Decreasing hospital length of stay following lumbar fusion utilizing multidisciplinary committee meetings involving surgeons and other caretakers.
Surg Neurol Int. 2017;8:5
Authors: Shields LB, Clark L, Glassman SD, Shields CB
BACKGROUND: Although hospital length of stay (LOS) following lumbar fusion has decreased for a variety of reasons, different institutions find their LOS over the benchmarks published by the national Agency for Healthcare Research and Quality (AHRQ). Over a 3-year period, this prospective study introduced utilization of multidisciplinary committee meetings between surgeons and other caretakers to decrease LOS following spinal fusion surgery without compromising the quality of care.
METHODS: A multidisciplinary committee was established to assess factors and institute recommendations that influence hospital LOS following lumbar fusion compared to the national compared to the national AHRQ benchmark at baseline and at 1 and 2 years after adjusting our standard practice. We also analyzed re-admission rates at 7 and 30 days and determined the average variable direct cost.
RESULTS: While the national AHRQ benchmark average LOS (ALOS) was statistically better for DRGs 459 and 460 for all three years except for DRG 459 in the baseline year compared to our ALOS, we observed improvement in the ALOS for both DRG 459 and 460 throughout the 3 years of the study. ALOS for DRG 460 was statistically different for 2011-2012 vs 2013-2014 (P < 0.001) and 2012-2013 vs 2013-2014 (P < 0.001). There was a statistically significant improvement in cost initially for 2012-2013 vs 2011-2012 (P < 0.001) and for 2013-2014 vs 2011-2012 (P = 0.001).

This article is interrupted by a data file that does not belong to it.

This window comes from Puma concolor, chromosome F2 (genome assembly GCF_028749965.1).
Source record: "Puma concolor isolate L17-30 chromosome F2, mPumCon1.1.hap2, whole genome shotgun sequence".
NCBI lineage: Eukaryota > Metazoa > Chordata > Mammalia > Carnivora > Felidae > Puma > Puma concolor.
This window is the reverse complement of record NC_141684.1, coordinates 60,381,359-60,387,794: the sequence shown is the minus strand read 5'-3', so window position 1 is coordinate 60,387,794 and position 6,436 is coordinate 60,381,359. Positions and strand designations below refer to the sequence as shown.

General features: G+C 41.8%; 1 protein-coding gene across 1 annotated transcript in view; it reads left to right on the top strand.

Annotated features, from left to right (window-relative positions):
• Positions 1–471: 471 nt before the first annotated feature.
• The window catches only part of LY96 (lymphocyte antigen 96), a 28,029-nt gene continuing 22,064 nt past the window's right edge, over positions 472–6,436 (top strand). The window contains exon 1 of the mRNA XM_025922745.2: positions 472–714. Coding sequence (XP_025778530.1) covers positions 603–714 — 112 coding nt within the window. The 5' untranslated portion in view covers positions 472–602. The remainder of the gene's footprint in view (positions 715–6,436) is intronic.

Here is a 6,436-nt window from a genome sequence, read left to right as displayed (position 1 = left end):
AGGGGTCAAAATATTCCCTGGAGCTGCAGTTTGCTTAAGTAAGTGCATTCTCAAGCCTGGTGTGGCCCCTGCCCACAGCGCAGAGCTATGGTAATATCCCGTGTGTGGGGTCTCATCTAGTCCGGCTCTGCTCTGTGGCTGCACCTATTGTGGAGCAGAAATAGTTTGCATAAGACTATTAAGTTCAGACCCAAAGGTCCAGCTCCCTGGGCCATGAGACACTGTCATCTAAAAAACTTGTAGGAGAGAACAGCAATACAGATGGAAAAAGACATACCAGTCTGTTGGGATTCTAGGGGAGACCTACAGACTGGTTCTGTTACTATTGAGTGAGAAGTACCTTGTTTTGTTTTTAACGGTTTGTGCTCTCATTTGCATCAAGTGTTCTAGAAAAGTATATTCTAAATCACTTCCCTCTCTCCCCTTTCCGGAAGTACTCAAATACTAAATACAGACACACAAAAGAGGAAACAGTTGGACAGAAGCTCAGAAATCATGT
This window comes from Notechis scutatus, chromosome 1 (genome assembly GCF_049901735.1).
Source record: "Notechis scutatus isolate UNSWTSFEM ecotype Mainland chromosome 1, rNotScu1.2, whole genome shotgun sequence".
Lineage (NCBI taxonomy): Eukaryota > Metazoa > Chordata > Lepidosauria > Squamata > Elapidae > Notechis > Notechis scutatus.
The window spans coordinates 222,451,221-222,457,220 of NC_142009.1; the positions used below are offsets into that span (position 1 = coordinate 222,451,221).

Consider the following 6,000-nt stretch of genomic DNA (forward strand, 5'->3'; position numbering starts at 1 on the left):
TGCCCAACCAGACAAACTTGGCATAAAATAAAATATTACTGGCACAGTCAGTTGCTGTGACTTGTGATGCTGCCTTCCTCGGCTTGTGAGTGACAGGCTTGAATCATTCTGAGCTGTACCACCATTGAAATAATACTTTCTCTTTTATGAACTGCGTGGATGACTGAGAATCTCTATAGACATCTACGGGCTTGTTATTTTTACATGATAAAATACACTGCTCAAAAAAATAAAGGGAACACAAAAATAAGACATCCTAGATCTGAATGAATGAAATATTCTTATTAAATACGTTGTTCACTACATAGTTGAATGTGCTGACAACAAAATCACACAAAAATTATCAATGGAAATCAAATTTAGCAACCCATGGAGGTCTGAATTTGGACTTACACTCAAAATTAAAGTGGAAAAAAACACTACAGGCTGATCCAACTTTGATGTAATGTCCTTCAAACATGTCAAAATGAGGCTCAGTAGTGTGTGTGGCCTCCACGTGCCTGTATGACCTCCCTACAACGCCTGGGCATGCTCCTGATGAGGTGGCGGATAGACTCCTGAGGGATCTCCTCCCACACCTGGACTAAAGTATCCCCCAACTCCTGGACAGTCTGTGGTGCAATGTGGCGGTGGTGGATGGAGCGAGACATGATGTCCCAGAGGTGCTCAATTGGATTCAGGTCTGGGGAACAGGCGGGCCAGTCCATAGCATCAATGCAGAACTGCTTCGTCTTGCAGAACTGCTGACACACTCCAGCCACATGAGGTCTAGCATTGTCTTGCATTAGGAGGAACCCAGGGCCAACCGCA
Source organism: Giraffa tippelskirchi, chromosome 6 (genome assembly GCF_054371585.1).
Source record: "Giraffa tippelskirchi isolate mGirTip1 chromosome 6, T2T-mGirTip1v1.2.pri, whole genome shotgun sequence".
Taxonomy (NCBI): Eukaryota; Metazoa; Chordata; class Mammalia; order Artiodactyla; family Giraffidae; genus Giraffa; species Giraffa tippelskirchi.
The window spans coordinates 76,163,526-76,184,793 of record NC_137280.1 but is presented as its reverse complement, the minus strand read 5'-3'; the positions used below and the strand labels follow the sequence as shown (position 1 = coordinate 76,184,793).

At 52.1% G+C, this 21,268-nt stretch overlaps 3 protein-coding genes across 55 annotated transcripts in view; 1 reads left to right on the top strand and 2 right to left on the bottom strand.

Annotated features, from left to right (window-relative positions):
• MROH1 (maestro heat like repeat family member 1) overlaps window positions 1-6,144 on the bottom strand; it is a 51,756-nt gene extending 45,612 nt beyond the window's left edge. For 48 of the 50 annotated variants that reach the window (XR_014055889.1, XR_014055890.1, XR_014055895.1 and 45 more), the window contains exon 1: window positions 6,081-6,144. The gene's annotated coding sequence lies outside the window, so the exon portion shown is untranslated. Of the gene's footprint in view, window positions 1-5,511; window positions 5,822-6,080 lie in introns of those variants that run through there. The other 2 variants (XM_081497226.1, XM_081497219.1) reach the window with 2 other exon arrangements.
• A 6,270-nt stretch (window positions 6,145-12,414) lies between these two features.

CONCLUSIONS: This study established an effective patient discharge plan, patient education, partnerships with rehabilitation facilities, and study review and discussion among physicians and staff. Further monitoring of factors that impact hospital LOS following lumbar fusion is warranted to curtail patient complications and organizational expenditures while providing superior medical care.
PMID: 28217384 [PubMed – in process]